Even though linking Excel Reports to SQL Server Analysis Services (SSAS) cubes via Pivot Tables is now a relatively easy thing to do post Excel 2007, many people do not realise that you don’t have to be limited to Pivot Table/Pivot Chart reporting. As an ex-accountant, I know from experience that the reports required are often much more complex than can be readily delivered using a Pivot Table in Excel. In this series of posts, I am going to show you how you can build much richer, customised reports in Excel using the new Cube functions that were introduced with Excel 2007.
This post assumes that the user has a pretty good grasp of Excel concepts such as Named Ranges, Conditional Formatting. Whilst some of the steps in this post could be enhanced via the use of VBA, this is outside the scope of these articles.
If you are wondering what Cube functions are, they can be found under the “More Functions” section of the Formulas tab of the Excel UI (see picture on the left).
The key functions we are going to be covering are
CUBEMEMBER (returns a member/tuple from the cube, taking a Connection parameter, a Member_Expression parameter and an optional Caption parameter)
CUBEVALUE (returns a Measure value from the cube, taking a Connection parameter and a Member_Expression parameter)
The Excel junkies amongst you will already see that the Connection parameter is common to both functions and therefore is an ideal candidate for holding in an Excel Named Range for a number of reasons. Firstly, it makes it easier to construct the formulas and secondly, in many BI deployments you will have different environments (Development, UAT, Production etc). By storing the Connection parameter in one place in the workbook, it makes it relatively easy to “point” the report at the different environments by simply changing one value within the Excel Workbook (as opposed to hundreds of Excel formulas).
I have assumed that people wishing to develop this type of report have access to the following tools
- SQL Server Management Studio tools (and the ability to connect to an instance of SQL Server Analysis Services). The developer editions of SQL Server are usually free with Technet & MSDN subscriptions but can be purchased separately for around $50. For this post I am using SQL Server 2008 R2, however the approach used should work for all SQL Server versions > SQL Server 2005. You can also obtain 180 day evaluation editions here.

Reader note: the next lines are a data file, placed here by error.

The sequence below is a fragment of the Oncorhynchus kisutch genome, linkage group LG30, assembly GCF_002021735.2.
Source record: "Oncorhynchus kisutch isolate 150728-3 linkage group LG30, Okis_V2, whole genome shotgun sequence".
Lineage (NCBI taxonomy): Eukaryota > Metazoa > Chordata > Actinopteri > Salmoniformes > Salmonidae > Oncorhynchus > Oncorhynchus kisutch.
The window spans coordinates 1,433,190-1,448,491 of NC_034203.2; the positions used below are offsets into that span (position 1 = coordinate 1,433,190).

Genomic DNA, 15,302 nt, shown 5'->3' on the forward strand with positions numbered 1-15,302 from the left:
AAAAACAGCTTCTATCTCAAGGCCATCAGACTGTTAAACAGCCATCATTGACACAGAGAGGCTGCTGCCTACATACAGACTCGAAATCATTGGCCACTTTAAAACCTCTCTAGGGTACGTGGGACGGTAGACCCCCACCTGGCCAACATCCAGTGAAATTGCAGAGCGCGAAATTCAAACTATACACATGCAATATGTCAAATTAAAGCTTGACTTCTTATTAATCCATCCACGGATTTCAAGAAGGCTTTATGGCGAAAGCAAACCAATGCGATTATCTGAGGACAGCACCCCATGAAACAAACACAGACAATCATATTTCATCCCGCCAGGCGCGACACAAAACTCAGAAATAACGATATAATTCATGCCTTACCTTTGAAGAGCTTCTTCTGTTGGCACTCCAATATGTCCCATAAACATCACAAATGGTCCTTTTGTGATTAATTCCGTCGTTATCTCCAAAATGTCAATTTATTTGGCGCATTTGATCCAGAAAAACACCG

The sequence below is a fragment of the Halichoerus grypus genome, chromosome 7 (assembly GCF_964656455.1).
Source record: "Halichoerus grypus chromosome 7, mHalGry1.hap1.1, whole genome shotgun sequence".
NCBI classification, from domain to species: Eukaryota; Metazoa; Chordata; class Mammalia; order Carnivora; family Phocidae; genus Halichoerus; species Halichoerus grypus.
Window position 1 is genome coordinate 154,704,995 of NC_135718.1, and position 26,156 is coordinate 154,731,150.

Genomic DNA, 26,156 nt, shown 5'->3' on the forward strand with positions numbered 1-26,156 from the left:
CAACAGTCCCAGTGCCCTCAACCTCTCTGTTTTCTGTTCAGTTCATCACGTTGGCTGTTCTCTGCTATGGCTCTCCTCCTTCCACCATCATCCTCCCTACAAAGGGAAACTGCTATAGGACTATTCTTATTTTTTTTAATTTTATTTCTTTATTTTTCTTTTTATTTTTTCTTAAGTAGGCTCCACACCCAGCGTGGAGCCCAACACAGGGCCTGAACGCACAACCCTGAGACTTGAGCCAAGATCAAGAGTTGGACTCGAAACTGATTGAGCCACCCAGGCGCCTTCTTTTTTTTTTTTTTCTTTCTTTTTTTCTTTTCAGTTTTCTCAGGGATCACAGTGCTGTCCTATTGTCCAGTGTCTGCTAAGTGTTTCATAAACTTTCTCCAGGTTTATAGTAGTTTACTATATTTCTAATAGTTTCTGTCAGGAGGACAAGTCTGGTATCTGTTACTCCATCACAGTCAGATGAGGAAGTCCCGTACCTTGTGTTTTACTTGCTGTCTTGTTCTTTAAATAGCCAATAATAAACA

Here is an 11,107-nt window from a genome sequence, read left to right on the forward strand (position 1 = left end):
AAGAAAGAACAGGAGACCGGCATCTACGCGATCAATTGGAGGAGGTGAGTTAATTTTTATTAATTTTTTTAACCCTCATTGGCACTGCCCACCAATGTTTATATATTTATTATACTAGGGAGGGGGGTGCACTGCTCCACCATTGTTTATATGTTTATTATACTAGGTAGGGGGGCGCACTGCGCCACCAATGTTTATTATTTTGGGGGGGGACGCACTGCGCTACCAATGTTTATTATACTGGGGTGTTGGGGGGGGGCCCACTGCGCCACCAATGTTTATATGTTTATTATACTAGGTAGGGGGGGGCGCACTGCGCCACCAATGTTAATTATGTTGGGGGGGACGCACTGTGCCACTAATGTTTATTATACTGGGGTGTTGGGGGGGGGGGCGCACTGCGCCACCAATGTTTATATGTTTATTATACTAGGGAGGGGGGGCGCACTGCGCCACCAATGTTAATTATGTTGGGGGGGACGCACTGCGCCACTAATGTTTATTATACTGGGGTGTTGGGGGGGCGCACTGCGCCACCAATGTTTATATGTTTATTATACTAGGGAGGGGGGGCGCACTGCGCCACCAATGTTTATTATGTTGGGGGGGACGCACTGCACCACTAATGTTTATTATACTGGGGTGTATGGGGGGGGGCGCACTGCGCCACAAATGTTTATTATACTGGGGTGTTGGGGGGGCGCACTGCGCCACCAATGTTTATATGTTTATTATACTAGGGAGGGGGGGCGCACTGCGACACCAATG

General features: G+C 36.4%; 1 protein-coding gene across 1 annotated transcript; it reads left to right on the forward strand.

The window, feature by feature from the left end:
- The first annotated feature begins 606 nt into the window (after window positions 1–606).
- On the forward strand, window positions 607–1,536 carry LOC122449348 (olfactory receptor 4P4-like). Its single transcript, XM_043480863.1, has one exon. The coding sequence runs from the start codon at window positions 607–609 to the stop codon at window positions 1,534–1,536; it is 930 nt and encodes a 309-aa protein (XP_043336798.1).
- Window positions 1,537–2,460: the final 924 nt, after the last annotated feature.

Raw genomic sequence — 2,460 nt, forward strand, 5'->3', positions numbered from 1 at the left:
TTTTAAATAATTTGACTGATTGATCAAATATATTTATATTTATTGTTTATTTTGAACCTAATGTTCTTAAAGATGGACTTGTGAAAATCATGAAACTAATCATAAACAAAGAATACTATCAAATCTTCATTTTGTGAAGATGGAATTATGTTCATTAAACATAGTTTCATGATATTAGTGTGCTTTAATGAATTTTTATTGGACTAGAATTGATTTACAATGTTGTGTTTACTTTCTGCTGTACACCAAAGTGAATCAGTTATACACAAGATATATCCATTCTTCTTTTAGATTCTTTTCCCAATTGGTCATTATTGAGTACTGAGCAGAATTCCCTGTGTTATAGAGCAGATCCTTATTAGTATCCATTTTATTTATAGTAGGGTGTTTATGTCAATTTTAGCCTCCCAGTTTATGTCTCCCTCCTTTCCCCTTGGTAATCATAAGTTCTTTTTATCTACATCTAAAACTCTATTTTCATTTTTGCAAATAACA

- The AdventureWorks Sample Databases & Cubes (the sample databases can be downloaded here). Note that the AdventureWorks cube will need to be deployed & processed on your development SSAS server before it can be browsed via SSMS or Excel.
- Excel 2007 or Excel 2010
- An enquiring mind
Build a basic report as a starting point
Let’s start by connecting to our OLAP Cube and building a fairly straightforward Pivot Table report. As you get more familiar with the Cube functions this probably won’t be necessary but we’ll start with a full walk-through to cater for everyone
Let’s open up Excel and create our base OLAP Cube report using a Pivot Table as shown in the picture to the left.
Follow the OLAP connection wizard as per below to set up your cube connection and select “Pivot Table Report” after clicking the finish button in step 3 below.
You should now have a blank Pivot Table report ready to populate that looks something like this
Create the Pivot Table report as per the screenshot below –
Columns = Month of Year
Rows = Summary P&L (fount under Accounts>Sets)
Filter = Date.Fiscal Year and Departments
For Part 1 of this series of posts, that’s where we will leave it. Save your Excel Workbook as OLAP PT Report 1 and we’ll carry on in the next post.